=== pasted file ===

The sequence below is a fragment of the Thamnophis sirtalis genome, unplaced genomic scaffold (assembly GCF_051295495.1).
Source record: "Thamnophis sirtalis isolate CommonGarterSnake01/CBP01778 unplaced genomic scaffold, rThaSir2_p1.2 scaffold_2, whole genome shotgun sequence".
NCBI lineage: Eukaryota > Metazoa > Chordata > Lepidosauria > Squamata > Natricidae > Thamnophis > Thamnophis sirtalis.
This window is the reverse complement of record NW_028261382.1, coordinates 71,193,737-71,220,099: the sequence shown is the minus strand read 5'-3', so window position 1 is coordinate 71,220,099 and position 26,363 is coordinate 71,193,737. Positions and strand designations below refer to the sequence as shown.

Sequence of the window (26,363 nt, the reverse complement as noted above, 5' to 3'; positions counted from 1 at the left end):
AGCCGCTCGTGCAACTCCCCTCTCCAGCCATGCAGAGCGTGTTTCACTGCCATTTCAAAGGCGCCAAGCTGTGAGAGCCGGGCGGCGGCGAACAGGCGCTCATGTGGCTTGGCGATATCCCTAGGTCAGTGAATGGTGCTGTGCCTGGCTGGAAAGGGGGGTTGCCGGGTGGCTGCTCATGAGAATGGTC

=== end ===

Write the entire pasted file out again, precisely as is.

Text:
The sequence below is a fragment of the Thamnophis sirtalis genome, unplaced genomic scaffold (assembly GCF_051295495.1).
Source record: "Thamnophis sirtalis isolate CommonGarterSnake01/CBP01778 unplaced genomic scaffold, rThaSir2_p1.2 scaffold_2, whole genome shotgun sequence".
NCBI lineage: Eukaryota > Metazoa > Chordata > Lepidosauria > Squamata > Natricidae > Thamnophis > Thamnophis sirtalis.
This window is the reverse complement of record NW_028261382.1, coordinates 71,193,737-71,220,099: the sequence shown is the minus strand read 5'-3', so window position 1 is coordinate 71,220,099 and position 26,363 is coordinate 71,193,737. Positions and strand designations below refer to the sequence as shown.

Sequence of the window (26,363 nt, the reverse complement as noted above, 5' to 3'; positions counted from 1 at the left end):
AGCCGCTCGTGCAACTCCCCTCTCCAGCCATGCAGAGCGTGTTTCACTGCCATTTCAAAGGCGCCAAGCTGTGAGAGCCGGGCGGCGGCGAACAGGCGCTCATGTGGCTTGGCGATATCCCTAGGTCAGTGAATGGTGCTGTGCCTGGCTGGAAAGGGGGGTTGCCGGGTGGCTGCTCATGAGAATGGTC